Mar 24, 2019

Rolling Stone's Matt Taibbi: "Russiagate is this generation's WMD"

Michael Cohen, Roger Stone and Paul Manafort. Photos: Getty Images.

Rolling Stone's Matt Taibbi posts an emergency chapter of "Hate Inc.: How, And Why, The Press Makes Us Hate One Another," which he calls a "serial book, delivered by email."

His provocative thesis: "WMD damaged the media’s reputation. Russiagate may have destroyed it."

Stories have been coming out for some time now hinting Mueller’s final report might leave audiences "disappointed," as if a President not being a foreign spy could somehow be bad news.
Openly using such language has, all along, been an indictment. Imagine how tone-deaf you’d have to be to not realize it makes you look bad, when news does not match audience expectations you raised. To be unaware of this is mind-boggling, the journalistic equivalent of walking outside without pants.
There will be people protesting: the Mueller report doesn’t prove anything! What about the 37 indictments? The convictions? The Trump tower revelations? The lies! The meeting with Don, Jr.? The financial matters! There's an ongoing grand jury investigation, and possible sealed indictments, and the House will still investigate, and
Stop. Just stop. Any journalist who goes there is making it worse.
For years, every pundit and Democratic pol in Washington hyped every new Russia headline like the Watergate break-in. Nothing Trump is accused of from now on by the press will be believed by huge chunks of the population, a group that (perhaps thanks to this story) is now larger than his original base.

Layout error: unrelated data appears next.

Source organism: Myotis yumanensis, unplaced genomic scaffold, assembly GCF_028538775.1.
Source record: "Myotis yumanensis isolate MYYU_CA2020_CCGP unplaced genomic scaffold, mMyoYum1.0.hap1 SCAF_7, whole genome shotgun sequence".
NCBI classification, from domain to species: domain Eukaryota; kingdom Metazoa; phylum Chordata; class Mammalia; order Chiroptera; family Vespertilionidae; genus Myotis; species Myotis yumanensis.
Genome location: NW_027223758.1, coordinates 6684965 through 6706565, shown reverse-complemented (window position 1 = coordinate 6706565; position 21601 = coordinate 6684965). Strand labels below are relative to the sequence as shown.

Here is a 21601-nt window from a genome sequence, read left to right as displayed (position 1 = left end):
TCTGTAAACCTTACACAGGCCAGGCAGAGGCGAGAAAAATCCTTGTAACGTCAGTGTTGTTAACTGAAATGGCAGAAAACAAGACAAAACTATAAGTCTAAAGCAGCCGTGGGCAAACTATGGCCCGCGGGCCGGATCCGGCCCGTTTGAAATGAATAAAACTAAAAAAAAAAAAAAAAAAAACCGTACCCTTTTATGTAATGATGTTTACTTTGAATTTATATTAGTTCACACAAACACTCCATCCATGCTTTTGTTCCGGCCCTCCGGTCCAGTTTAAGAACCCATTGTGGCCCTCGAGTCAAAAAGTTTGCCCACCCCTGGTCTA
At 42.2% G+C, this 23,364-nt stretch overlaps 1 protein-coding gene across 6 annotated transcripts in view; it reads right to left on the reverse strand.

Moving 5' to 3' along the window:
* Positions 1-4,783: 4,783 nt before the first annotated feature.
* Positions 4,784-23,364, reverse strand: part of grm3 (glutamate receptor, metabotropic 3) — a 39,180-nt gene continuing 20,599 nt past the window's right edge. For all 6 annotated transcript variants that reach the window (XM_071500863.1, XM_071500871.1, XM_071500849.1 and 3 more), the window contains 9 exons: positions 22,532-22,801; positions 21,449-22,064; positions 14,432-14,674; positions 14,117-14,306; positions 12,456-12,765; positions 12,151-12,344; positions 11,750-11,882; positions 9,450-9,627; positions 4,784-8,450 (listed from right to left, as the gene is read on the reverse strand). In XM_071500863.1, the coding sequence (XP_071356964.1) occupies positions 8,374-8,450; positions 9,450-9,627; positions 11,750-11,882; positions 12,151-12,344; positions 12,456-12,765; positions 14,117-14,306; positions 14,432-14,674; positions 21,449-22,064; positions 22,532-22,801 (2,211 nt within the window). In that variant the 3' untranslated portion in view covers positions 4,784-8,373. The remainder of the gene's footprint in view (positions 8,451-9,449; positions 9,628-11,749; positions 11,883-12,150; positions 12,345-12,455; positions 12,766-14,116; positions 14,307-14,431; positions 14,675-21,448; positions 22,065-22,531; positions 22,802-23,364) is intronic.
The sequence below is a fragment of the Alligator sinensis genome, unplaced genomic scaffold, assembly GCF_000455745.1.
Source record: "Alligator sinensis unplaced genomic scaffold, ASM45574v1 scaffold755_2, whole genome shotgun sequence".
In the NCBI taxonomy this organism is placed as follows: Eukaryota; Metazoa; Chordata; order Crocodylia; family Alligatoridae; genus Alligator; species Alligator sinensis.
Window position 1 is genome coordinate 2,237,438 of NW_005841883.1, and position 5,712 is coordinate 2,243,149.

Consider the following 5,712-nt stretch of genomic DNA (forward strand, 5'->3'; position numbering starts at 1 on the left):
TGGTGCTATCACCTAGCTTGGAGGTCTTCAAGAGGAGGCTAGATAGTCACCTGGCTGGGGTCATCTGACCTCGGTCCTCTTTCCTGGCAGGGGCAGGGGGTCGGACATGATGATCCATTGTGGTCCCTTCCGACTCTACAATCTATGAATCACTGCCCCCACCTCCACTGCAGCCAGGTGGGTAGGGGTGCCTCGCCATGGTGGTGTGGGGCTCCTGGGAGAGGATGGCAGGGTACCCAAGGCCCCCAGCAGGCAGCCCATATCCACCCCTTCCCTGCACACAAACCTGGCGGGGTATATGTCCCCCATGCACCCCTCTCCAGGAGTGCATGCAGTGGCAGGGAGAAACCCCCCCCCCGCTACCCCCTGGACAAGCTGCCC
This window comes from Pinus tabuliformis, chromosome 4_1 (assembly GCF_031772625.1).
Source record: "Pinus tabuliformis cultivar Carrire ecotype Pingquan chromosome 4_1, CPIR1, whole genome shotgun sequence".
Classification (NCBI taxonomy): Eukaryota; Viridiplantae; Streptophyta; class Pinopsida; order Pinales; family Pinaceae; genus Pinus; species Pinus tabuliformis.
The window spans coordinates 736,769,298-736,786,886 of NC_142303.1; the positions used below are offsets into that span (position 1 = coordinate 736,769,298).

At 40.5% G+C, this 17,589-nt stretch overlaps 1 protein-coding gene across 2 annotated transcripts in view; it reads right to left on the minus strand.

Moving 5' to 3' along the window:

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Updates: George Floyd protests continue past curfews

Protesters on Tuesday evening by the metal fence recently erected outside the White House. Photo: Olivier Douliery/AFP via Getty Images

Protests over the death of George Floyd and other police-related killings of black people continued Tuesday night across the U.S. for the eighth consecutive day — prompting a federal response from the National Guard, Immigration and Customs Enforcement and Customs and Border Protection.

The latest: Protesters were still out en masse for mostly after curfews were in force in cities including Washington, D.C., New York City, Los Angeles and Portland — where police used pepper spray and flash bangs on a group throwing projectiles at them during an "unlawful assembly," per KATU. Portland police said this group was separate to the thousands of demonstrators who protested peacefully elsewhere in the city.

Primary elections test impact of protests, coronavirus on voting

Election official at a polling place at McKinley Technology High School in Washington, D.C. Photo: Drew Angerer/Getty Images

In the midst of a global pandemic and national protests over the death of George Floyd, eight states and the District of Columbia held primary elections on Tuesday.

Why it matters: Joe Biden, the presumptive Democratic nominee, needs to win 425 of the 479 delegates up for grabs in order to officially clinch the nomination. There are a number of key down-ballot races throughout the country as well, including a primary in Iowa that could determine the fate of Rep. Steve King (R-Iowa).

Iowa Rep. Steve King defeated in GOP primary

Rep. Steve King. Photo: Alex Wroblewski/Getty Images

State Sen. Randy Feenstra defeated incumbent Rep. Steve King in Tuesday's Republican primary for Iowa's 4th congressional district, according to the Cook Political Report.

Why it matters: King's history of racist remarks has made him one of the most controversial politicians in the country and a pariah within the Republican Party.